Subscribe to our free daily newsletters
  Energy News  




Subscribe to our free daily newsletters



ENERGY TECH
Defects in LED diodes that lead to less efficient solid state lighting identified
by Staff Writers
Santa Barbara CA (SPX) Apr 13, 2016


A conceptual illustration of how defects in a crystal lattice might contribute to nonradiative recombination of electrons and holes in LEDs. Image courtesy Peter Allen/UCSB illustration. For a larger version of this image please go here.

Using state-of-the-art theoretical methods, UCSB researchers have identified a specific type of defect in the atomic structure of a light-emitting diode (LED) that results in less efficient performance. The characterization of these point defects could result in the fabrication of even more efficient, longer lasting LED lighting.

"Techniques are available to assess whether such defects are present in the LED materials and they can be used to improve the quality of the material," said materials professor Chris Van de Walle, whose research group carried out the work.

In the world of high-efficiency solid-state lighting, not all LEDs are alike. As the technology is utilized in a more diverse array of applications - including search and rescue, water purification and safety illumination, in addition to their many residential, industrial and decorative uses - reliability and efficiency are top priorities. Performance, in turn, is heavily reliant on the quality of the semiconductor material at the atomic level.

"In an LED, electrons are injected from one side, holes from the other," explained Van de Walle. As they travel across the crystal lattice of the semiconductor - in this case gallium-nitride-based material - the meeting of electrons and holes (the absence of electrons) is what is responsible for the light that is emitted by the diode: As electron meets hole, it transitions to a lower state of energy, releasing a photon along the way.

Occasionally, however, the charge carriers meet and do not emit light, resulting in the so-called Shockley-Read-Hall (SRH) recombination. According to the researchers, the charge carriers are captured at defects in the lattice where they combine, but without emitting light.

The defects identified involve complexes of gallium vacancies with oxygen and hydrogen. "These defects had been previously observed in nitride semiconductors, but until now, their detrimental effects were not understood," explained lead author Cyrus Dreyer, who performed many of the calculations on the paper.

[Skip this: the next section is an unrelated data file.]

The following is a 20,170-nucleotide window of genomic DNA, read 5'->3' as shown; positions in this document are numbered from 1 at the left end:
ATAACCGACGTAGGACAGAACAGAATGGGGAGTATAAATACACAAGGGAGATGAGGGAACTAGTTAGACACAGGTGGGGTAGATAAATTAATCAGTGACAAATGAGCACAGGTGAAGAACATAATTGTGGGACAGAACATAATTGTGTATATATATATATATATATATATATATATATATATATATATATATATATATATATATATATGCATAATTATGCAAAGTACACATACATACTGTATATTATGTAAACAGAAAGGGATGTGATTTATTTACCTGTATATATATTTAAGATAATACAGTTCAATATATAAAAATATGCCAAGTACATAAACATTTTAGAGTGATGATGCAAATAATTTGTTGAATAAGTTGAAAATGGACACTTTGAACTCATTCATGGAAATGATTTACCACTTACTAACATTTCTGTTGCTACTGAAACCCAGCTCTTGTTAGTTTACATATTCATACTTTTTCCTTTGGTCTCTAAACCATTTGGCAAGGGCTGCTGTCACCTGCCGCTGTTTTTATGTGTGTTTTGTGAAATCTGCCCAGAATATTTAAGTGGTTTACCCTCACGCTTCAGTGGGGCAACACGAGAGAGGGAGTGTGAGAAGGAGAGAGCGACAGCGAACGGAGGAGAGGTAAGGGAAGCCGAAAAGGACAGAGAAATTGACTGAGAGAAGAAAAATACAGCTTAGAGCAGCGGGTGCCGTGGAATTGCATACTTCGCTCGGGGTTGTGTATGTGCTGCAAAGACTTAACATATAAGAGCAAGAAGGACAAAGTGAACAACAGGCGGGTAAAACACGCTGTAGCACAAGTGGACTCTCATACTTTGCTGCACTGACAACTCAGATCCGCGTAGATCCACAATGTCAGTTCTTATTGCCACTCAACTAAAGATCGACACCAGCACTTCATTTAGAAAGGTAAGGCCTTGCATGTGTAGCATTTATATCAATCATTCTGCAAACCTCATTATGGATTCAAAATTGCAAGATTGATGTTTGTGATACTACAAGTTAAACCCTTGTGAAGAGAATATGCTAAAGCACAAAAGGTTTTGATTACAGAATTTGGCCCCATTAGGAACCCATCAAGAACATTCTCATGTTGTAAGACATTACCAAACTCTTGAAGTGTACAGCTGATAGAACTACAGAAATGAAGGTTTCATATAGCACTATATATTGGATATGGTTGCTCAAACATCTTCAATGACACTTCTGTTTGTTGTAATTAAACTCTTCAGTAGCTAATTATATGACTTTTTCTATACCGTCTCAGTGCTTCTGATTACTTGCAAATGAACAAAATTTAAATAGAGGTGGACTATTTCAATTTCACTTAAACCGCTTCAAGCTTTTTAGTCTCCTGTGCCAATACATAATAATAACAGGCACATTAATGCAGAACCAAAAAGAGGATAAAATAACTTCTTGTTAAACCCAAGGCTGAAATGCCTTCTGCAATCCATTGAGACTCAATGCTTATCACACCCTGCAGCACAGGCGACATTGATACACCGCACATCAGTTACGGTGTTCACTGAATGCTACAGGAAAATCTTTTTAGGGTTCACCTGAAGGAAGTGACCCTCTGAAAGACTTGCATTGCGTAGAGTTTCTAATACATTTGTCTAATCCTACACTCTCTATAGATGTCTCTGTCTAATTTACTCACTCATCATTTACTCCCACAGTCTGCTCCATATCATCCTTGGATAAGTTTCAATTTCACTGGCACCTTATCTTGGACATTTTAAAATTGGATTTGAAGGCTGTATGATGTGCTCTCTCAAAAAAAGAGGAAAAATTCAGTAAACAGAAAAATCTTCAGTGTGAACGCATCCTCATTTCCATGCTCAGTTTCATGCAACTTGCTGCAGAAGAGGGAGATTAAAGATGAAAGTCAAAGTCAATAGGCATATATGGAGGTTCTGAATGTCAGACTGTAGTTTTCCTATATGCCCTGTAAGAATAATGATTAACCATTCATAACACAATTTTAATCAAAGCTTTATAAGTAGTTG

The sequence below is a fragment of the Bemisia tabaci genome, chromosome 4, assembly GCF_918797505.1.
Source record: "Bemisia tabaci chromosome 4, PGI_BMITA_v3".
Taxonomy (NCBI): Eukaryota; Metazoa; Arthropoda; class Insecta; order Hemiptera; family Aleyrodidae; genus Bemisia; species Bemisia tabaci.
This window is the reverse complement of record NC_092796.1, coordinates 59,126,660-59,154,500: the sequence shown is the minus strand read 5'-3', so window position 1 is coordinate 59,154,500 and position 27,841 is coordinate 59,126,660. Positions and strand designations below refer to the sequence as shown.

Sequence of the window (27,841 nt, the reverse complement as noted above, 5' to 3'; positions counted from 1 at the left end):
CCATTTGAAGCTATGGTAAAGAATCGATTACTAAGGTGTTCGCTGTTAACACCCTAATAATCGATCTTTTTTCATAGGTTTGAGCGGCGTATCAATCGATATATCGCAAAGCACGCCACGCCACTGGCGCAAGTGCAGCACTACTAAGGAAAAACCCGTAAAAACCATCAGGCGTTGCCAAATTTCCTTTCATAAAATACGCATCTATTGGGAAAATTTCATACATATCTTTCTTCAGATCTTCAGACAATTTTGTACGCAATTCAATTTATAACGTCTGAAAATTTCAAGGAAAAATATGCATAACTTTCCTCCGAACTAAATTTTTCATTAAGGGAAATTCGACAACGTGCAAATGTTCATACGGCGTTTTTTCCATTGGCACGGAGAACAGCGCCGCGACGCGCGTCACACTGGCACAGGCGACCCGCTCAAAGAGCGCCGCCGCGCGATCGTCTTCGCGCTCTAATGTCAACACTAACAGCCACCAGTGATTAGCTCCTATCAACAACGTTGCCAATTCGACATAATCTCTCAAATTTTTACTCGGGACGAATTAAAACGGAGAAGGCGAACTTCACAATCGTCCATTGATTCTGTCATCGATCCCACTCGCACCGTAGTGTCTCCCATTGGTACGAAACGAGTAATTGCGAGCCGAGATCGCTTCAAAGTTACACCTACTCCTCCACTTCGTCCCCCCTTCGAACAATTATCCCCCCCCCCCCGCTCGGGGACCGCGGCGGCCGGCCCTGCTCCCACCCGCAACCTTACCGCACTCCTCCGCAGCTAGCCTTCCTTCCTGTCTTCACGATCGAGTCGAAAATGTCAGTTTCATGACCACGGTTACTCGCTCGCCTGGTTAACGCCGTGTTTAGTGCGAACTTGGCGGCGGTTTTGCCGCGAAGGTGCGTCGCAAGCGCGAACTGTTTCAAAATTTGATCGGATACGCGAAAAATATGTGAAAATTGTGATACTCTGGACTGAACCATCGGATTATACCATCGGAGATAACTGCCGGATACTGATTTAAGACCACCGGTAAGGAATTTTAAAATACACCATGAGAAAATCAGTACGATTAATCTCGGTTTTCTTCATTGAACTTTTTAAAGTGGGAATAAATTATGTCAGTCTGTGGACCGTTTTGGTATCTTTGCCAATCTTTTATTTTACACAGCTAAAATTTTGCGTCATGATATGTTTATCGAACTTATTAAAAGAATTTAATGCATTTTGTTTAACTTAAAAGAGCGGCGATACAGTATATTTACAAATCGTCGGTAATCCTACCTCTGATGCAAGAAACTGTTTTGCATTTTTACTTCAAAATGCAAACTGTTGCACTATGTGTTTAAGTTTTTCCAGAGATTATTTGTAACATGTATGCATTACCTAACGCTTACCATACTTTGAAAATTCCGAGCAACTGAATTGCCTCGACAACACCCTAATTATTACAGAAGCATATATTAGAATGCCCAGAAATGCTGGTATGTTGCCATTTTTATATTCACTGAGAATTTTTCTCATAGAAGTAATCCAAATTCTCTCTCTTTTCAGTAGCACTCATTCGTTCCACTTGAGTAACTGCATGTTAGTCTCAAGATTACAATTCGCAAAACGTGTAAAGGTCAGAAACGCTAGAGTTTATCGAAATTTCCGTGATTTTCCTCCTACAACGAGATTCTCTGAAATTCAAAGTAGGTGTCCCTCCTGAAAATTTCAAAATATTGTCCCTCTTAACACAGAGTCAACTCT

"It was the combination of the intuition that we have developed over many years of studying point defects with these new theoretical capabilities that enabled this breakthrough," said Van de Walle, who credits co-author Audrius Alkauskas with the development of a theoretical formalism necessary to calculate the rate at which defects capture electrons and holes.

The method lends itself to future work identifying other defects and mechanisms by which SRH recombination occurs, said Van de Walle.

"These gallium vacancy complexes are surely not the only defects that are detrimental," he said. "Now that we have the methodology in place, we are actively investigating other potential defects to assess their impact on nonradiative recombination."

The paper has been published as a Featured Article in the April 4 issue of Applied Physics Letters [APL 108, 141101 (2016)], with an accompanying figure on the cover of the journal.


Thanks for being here;
We need your help. The SpaceDaily news network continues to grow but revenues have never been harder to maintain.

With the rise of Ad Blockers, and Facebook - our traditional revenue sources via quality network advertising continues to decline. And unlike so many other news sites, we don't have a paywall - with those annoying usernames and passwords.

Our news coverage takes time and effort to publish 365 days a year.

If you find our news sites informative and useful then please consider becoming a regular supporter or for now make a one off contribution.

SpaceDaily Contributor
$5 Billed Once